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Visceral peritoneum

Recommended video: Peritoneal relations [27:50]
Peritoneal cavity as seen in a parasagittal section.

The peritoneum is a continuous serous membrane. It consists of a layer of mesothelium and varying degrees of connective and adipose tissue. 

The peritoneum consists of two continuous layers. This includes the visceral peritoneum and the parietal peritoneum. The visceral peritoneum invests and envelopes the peritoneal viscera such as the stomach, liver, and small intestine. It also supports the organs of the abdomen and acts as a conduit for the passage of nerves, blood vessels, and lymphatics. There is also usually a small area where the visceral peritoneum folds back from the organ's surface. This creates double folds known as mesentery.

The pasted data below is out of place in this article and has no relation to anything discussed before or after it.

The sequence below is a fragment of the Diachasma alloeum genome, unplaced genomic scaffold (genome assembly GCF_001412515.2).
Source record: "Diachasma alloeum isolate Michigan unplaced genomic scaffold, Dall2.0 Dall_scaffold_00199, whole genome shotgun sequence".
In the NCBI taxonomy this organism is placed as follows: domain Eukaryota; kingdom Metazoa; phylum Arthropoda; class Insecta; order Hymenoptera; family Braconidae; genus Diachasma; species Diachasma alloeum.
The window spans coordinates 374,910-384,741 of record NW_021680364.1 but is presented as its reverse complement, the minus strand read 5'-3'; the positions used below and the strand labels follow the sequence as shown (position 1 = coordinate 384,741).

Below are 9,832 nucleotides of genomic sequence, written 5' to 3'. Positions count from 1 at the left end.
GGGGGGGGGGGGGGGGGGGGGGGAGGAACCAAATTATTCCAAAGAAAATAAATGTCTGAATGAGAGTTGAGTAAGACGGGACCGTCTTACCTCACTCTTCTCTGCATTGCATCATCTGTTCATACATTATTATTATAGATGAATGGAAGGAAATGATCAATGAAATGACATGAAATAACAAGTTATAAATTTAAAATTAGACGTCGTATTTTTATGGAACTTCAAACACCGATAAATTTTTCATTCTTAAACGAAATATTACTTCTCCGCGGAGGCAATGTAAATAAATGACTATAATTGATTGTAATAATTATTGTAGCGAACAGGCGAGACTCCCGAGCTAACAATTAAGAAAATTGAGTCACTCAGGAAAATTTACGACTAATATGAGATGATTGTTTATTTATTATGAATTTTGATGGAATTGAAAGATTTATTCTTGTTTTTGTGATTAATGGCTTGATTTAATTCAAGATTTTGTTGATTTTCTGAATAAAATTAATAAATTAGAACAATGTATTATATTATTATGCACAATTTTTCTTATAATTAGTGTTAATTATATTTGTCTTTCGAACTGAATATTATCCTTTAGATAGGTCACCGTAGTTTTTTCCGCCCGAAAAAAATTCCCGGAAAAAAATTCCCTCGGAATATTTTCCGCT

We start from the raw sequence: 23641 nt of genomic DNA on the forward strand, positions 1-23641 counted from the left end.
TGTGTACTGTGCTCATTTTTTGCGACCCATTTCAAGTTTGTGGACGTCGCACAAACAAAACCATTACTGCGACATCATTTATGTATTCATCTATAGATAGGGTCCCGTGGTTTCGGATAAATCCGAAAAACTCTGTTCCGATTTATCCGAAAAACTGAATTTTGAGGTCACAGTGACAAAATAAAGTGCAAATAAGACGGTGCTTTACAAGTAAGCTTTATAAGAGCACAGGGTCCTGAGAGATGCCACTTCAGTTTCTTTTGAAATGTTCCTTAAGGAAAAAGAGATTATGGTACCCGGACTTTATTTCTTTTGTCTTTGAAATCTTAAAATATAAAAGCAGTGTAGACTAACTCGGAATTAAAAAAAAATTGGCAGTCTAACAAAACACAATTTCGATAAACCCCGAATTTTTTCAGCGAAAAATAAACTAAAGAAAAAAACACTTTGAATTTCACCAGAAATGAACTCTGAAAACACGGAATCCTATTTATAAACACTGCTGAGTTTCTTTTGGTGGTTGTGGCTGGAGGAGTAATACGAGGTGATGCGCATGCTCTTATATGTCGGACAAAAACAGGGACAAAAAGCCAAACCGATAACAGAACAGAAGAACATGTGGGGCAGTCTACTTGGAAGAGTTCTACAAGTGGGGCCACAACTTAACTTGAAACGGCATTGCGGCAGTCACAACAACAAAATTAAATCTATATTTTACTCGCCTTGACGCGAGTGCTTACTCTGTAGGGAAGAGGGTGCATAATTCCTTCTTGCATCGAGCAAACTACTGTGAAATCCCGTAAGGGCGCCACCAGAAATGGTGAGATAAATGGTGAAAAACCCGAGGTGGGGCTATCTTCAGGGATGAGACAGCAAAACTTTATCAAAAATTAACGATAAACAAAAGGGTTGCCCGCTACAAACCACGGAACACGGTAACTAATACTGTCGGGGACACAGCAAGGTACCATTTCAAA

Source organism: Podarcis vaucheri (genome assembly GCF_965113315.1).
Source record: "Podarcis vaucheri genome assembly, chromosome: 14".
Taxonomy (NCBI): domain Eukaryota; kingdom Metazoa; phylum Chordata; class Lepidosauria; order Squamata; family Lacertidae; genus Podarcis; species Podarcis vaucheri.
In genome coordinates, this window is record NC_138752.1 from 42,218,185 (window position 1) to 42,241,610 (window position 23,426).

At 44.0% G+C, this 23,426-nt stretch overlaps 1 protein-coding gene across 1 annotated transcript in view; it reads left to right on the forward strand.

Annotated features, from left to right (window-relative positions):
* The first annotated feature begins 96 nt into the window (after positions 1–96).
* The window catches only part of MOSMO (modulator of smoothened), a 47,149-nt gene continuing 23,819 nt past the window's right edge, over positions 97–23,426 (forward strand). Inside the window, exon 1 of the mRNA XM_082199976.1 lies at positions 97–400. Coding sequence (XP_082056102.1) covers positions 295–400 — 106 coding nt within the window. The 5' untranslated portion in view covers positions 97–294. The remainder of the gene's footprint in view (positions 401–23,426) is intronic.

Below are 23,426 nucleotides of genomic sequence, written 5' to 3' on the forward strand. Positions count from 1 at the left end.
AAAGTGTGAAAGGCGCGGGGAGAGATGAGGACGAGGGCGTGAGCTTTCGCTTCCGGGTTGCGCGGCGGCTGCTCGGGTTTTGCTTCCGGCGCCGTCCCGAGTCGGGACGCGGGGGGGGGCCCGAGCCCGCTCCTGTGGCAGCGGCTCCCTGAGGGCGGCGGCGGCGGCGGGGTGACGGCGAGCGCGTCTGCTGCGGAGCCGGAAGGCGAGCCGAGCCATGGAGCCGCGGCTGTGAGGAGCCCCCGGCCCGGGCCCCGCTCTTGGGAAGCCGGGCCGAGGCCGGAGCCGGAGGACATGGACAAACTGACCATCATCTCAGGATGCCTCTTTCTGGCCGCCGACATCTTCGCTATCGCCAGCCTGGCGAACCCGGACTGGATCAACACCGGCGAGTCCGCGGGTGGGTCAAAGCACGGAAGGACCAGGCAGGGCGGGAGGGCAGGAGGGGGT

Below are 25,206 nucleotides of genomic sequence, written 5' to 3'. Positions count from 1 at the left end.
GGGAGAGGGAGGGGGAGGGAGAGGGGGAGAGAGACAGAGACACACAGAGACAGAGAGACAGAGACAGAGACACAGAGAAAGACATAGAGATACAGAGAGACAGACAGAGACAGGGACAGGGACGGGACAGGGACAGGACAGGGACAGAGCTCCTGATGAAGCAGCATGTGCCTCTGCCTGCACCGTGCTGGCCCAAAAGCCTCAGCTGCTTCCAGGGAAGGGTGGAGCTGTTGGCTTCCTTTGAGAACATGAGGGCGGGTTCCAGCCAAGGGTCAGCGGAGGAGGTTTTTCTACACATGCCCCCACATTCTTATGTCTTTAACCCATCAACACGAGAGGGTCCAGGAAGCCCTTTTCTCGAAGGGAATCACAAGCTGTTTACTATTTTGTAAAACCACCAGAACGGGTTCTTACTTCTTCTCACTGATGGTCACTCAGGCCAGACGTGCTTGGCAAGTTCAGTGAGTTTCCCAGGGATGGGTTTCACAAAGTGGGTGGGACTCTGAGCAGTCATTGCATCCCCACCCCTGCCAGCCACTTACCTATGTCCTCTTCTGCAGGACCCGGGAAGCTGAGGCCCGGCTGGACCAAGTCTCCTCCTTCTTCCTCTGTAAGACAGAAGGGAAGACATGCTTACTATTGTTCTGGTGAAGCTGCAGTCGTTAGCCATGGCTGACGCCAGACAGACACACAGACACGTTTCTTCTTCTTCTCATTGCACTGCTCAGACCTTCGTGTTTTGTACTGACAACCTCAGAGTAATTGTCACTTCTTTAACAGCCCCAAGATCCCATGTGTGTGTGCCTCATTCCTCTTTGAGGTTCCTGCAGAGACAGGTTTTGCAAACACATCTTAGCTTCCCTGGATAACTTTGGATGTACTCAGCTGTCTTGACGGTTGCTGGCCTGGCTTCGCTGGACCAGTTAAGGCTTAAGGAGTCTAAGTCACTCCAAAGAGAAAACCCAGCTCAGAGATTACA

The visceral peritoneum shares a similar autonomic neurovascular supply with the organ's surface. This makes it insensitive to touch, heat and pain. However, it can be stimulated by stretching, for example urinary bladder and stomach distention, as well as by chemical irritation.

The function of the peritoneum is to secrete peritoneal fluid which helps lubricate viscera within the abdominal and pelvic cavities. This reduces the  friction between organs. This is important for dynamic organs like the intestines and the urinary bladder. Secondly, the peritoneum aids in the immune response, as the peritoneal fluid contains various immune cells.

English: Visceral peritoneum 
Latin: Peritoneum viscerale
Location Investing and creating an envelope for the abdominal viscera
Function  Supports the organs of the abdomen; acts as a conduit for the passage of nerves, blood vessels, and lymphatics; secretes peritoneal fluid

Learn more about the peritoneum in this study unit:

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